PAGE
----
“I think that most people in the state actually do have quite a lot of common ground in wanting to reduce the need for abortion and provide meaningful support to families and babies who are struggling,” she said. “But unfortunately, the Republican politicians in the state Capitol … continue to double down on abortion bans and the most extreme policies.”

A majority of Wisconsinites — of all political backgrounds — believe abortion should be allowed in at least some instances. A September 2022 Marquette University Law Poll found more than 80 percent of Wisconsinites believe abortion should be legal in the case of rape or incest.

READ MORE: How We Got Here: Abortion in Wisconsin since 1849

A glass door says
The door to Access Women’s Center displays services the nonprofit pregnancy center offers Tuesday, Aug. 30, 2022, in Madison, Wis. Angela Major/WPR

A slate of abortion-related bills

One bill would allow a person to begin claiming a dependent for income tax purposes beginning in the fiscal year that the fetal heartbeat was first detected in a pregnancy. The individual income tax exemption for dependents would also increase from $700 to $1,000. The person claiming the dependent would have to submit evidence from their ultrasound, and could not claim the exemption if they later receive an abortion.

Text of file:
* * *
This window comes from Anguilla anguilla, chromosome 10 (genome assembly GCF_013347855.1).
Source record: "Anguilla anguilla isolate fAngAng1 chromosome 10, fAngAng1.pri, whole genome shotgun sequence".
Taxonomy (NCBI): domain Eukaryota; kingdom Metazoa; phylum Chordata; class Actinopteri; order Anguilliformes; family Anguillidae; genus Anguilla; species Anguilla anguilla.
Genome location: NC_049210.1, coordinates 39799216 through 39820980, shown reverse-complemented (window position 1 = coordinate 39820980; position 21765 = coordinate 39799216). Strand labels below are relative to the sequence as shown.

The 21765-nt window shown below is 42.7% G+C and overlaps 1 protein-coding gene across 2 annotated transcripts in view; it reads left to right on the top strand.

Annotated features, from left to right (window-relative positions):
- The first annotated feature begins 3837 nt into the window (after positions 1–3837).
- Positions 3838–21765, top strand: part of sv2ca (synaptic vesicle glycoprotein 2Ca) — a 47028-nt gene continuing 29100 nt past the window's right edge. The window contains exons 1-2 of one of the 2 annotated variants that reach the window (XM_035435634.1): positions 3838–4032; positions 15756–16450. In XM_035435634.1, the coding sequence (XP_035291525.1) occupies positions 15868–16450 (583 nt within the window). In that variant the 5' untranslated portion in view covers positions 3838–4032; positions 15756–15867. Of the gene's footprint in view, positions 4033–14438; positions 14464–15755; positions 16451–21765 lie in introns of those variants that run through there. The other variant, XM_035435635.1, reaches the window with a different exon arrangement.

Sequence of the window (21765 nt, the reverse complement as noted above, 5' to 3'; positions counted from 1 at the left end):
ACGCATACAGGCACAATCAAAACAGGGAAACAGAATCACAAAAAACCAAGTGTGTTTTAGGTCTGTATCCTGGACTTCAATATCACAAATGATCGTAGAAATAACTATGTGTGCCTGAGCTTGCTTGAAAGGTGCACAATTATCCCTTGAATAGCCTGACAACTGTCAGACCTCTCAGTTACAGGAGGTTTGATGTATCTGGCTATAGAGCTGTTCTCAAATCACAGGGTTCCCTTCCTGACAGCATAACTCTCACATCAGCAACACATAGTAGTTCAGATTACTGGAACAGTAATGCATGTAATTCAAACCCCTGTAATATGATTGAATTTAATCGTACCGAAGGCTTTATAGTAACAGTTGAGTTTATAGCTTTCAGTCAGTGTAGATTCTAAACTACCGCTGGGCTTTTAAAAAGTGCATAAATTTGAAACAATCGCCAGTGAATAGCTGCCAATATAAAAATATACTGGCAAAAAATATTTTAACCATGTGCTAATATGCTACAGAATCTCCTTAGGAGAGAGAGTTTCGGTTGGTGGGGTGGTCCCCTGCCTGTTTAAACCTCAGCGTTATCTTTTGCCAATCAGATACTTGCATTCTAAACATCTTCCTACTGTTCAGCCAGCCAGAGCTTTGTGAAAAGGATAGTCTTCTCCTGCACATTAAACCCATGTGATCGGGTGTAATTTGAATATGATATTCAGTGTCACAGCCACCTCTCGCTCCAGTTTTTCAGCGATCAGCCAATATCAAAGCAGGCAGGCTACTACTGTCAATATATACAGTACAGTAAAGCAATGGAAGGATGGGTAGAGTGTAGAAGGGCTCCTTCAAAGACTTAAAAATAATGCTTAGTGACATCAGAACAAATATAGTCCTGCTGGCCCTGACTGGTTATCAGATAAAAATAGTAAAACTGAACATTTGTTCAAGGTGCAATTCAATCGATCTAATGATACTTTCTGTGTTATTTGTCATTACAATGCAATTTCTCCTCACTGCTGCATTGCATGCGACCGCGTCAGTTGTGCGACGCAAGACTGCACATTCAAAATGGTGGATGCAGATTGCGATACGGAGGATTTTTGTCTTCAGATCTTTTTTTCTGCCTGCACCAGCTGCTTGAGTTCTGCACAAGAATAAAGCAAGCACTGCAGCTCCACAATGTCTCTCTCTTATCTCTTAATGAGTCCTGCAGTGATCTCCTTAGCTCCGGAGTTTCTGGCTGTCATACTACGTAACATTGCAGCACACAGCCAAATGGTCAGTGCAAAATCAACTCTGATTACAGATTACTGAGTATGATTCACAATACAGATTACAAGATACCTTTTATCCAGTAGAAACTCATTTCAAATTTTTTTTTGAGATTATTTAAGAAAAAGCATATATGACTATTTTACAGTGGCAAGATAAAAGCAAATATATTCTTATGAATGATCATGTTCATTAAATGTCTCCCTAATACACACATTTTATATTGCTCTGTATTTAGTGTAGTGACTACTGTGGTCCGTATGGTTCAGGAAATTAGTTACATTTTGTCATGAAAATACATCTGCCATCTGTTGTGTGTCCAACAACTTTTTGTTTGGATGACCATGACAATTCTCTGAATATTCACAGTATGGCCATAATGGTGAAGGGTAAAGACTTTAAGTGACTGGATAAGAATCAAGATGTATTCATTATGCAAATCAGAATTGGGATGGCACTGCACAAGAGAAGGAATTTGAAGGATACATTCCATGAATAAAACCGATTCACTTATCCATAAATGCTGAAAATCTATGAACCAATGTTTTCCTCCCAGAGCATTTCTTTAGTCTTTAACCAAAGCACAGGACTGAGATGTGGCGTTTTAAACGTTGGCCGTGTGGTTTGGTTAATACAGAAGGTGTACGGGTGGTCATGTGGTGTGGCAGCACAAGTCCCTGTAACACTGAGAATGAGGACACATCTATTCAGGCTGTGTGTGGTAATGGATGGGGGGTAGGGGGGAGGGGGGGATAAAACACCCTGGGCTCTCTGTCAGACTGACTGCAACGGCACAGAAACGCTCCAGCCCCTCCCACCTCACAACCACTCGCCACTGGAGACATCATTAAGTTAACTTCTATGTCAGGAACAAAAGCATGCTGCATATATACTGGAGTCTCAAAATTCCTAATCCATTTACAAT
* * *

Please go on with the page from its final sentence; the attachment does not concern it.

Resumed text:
That bill is opposed by the Wisconsin chapter of the National Association of Social Workers.

Another bill clarifies the definition of “abortion” to exclude a “physician’s performance of a medical procedure or treatment designed or intended to prevent the death of a pregnant woman and not designed or intended to kill the unborn child.”

That could include medical procedures like inducing early labor, removing a miscarriage or terminating an ectopic pregnancy, as long as “the physician makes reasonable medical efforts under the circumstances to preserve both the life of the woman and the life of her unborn child in a manner consistent with conventional medical practice.”

Quinn said the bill is designed to quell fears that patients or doctors could be prosecuted for addressing medical emergencies.

“Whether you say you are pro-life or pro-choice, I think we can all agree that clarity is a good thing,” he said. “We don’t live in a perfect world. And we have to face that things can go wrong during a pregnancy. This bill would affirm that in that event, Wisconsin laws protect the medical professional, the mother’s life and of course, the baby’s.”

The bill would also increase the class of felony that a person who provides an abortion would face, raising the possible prison sentence from 12.5 years to 15 years.